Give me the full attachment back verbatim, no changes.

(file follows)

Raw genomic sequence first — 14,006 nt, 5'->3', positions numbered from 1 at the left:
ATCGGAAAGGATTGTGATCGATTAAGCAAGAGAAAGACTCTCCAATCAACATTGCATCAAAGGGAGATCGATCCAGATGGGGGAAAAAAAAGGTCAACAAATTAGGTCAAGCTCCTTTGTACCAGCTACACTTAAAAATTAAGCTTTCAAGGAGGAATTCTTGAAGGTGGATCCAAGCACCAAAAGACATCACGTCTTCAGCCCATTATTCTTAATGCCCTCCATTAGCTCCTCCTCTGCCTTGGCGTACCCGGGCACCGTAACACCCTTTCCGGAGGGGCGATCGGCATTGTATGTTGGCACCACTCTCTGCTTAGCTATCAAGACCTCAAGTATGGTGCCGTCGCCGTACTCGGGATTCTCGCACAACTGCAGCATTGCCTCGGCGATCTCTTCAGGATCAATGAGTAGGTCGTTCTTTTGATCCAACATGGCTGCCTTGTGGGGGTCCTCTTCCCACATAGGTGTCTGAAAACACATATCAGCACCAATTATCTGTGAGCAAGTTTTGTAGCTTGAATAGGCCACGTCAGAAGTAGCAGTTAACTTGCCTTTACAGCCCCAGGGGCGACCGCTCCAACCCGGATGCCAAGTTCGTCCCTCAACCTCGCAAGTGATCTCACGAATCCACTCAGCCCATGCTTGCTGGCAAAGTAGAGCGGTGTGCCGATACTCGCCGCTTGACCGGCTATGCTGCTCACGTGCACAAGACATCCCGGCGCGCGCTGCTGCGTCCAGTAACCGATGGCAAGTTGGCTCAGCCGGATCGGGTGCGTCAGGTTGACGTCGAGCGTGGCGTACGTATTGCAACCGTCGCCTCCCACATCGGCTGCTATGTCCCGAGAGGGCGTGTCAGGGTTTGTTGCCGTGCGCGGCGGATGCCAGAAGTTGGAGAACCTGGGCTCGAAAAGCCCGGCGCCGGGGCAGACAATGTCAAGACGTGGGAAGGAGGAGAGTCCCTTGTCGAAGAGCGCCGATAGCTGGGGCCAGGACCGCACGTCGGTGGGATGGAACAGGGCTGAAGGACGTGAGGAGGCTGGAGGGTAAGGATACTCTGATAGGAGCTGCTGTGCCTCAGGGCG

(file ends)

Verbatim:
Raw genomic sequence first — 14,006 nt, 5'->3', positions numbered from 1 at the left:
ATCGGAAAGGATTGTGATCGATTAAGCAAGAGAAAGACTCTCCAATCAACATTGCATCAAAGGGAGATCGATCCAGATGGGGGAAAAAAAAGGTCAACAAATTAGGTCAAGCTCCTTTGTACCAGCTACACTTAAAAATTAAGCTTTCAAGGAGGAATTCTTGAAGGTGGATCCAAGCACCAAAAGACATCACGTCTTCAGCCCATTATTCTTAATGCCCTCCATTAGCTCCTCCTCTGCCTTGGCGTACCCGGGCACCGTAACACCCTTTCCGGAGGGGCGATCGGCATTGTATGTTGGCACCACTCTCTGCTTAGCTATCAAGACCTCAAGTATGGTGCCGTCGCCGTACTCGGGATTCTCGCACAACTGCAGCATTGCCTCGGCGATCTCTTCAGGATCAATGAGTAGGTCGTTCTTTTGATCCAACATGGCTGCCTTGTGGGGGTCCTCTTCCCACATAGGTGTCTGAAAACACATATCAGCACCAATTATCTGTGAGCAAGTTTTGTAGCTTGAATAGGCCACGTCAGAAGTAGCAGTTAACTTGCCTTTACAGCCCCAGGGGCGACCGCTCCAACCCGGATGCCAAGTTCGTCCCTCAACCTCGCAAGTGATCTCACGAATCCACTCAGCCCATGCTTGCTGGCAAAGTAGAGCGGTGTGCCGATACTCGCCGCTTGACCGGCTATGCTGCTCACGTGCACAAGACATCCCGGCGCGCGCTGCTGCGTCCAGTAACCGATGGCAAGTTGGCTCAGCCGGATCGGGTGCGTCAGGTTGACGTCGAGCGTGGCGTACGTATTGCAACCGTCGCCTCCCACATCGGCTGCTATGTCCCGAGAGGGCGTGTCAGGGTTTGTTGCCGTGCGCGGCGGATGCCAGAAGTTGGAGAACCTGGGCTCGAAAAGCCCGGCGCCGGGGCAGACAATGTCAAGACGTGGGAAGGAGGAGAGTCCCTTGTCGAAGAGCGCCGATAGCTGGGGCCAGGACCGCACGTCGGTGGGATGGAACAGGGCTGAAGGACGTGAGGAGGCTGGAGGGTAAGGATACTCTGATAGGAGCTGCTGTGCCTCAGGGCG